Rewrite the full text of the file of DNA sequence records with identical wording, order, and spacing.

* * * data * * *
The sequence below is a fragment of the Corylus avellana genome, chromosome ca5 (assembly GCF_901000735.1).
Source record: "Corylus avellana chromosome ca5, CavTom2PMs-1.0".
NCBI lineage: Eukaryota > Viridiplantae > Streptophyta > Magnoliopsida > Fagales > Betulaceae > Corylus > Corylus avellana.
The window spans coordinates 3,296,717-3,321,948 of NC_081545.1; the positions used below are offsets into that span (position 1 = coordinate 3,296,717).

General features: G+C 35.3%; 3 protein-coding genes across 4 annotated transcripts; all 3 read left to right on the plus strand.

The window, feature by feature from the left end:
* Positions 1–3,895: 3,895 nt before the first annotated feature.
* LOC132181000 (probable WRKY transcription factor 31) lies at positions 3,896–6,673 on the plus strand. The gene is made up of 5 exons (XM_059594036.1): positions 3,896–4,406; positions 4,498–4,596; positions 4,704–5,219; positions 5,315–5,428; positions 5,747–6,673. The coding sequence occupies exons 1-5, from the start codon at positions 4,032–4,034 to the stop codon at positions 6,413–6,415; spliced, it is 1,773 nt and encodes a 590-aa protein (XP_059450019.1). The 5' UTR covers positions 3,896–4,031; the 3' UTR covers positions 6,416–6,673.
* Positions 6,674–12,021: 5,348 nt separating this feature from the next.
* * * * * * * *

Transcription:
The sequence below is a fragment of the Corylus avellana genome, chromosome ca5 (assembly GCF_901000735.1).
Source record: "Corylus avellana chromosome ca5, CavTom2PMs-1.0".
NCBI lineage: Eukaryota > Viridiplantae > Streptophyta > Magnoliopsida > Fagales > Betulaceae > Corylus > Corylus avellana.
The window spans coordinates 3,296,717-3,321,948 of NC_081545.1; the positions used below are offsets into that span (position 1 = coordinate 3,296,717).

General features: G+C 35.3%; 3 protein-coding genes across 4 annotated transcripts; all 3 read left to right on the plus strand.

The window, feature by feature from the left end:
* Positions 1–3,895: 3,895 nt before the first annotated feature.
* LOC132181000 (probable WRKY transcription factor 31) lies at positions 3,896–6,673 on the plus strand. The gene is made up of 5 exons (XM_059594036.1): positions 3,896–4,406; positions 4,498–4,596; positions 4,704–5,219; positions 5,315–5,428; positions 5,747–6,673. The coding sequence occupies exons 1-5, from the start codon at positions 4,032–4,034 to the stop codon at positions 6,413–6,415; spliced, it is 1,773 nt and encodes a 590-aa protein (XP_059450019.1). The 5' UTR covers positions 3,896–4,031; the 3' UTR covers positions 6,416–6,673.
* Positions 6,674–12,021: 5,348 nt separating this feature from the next.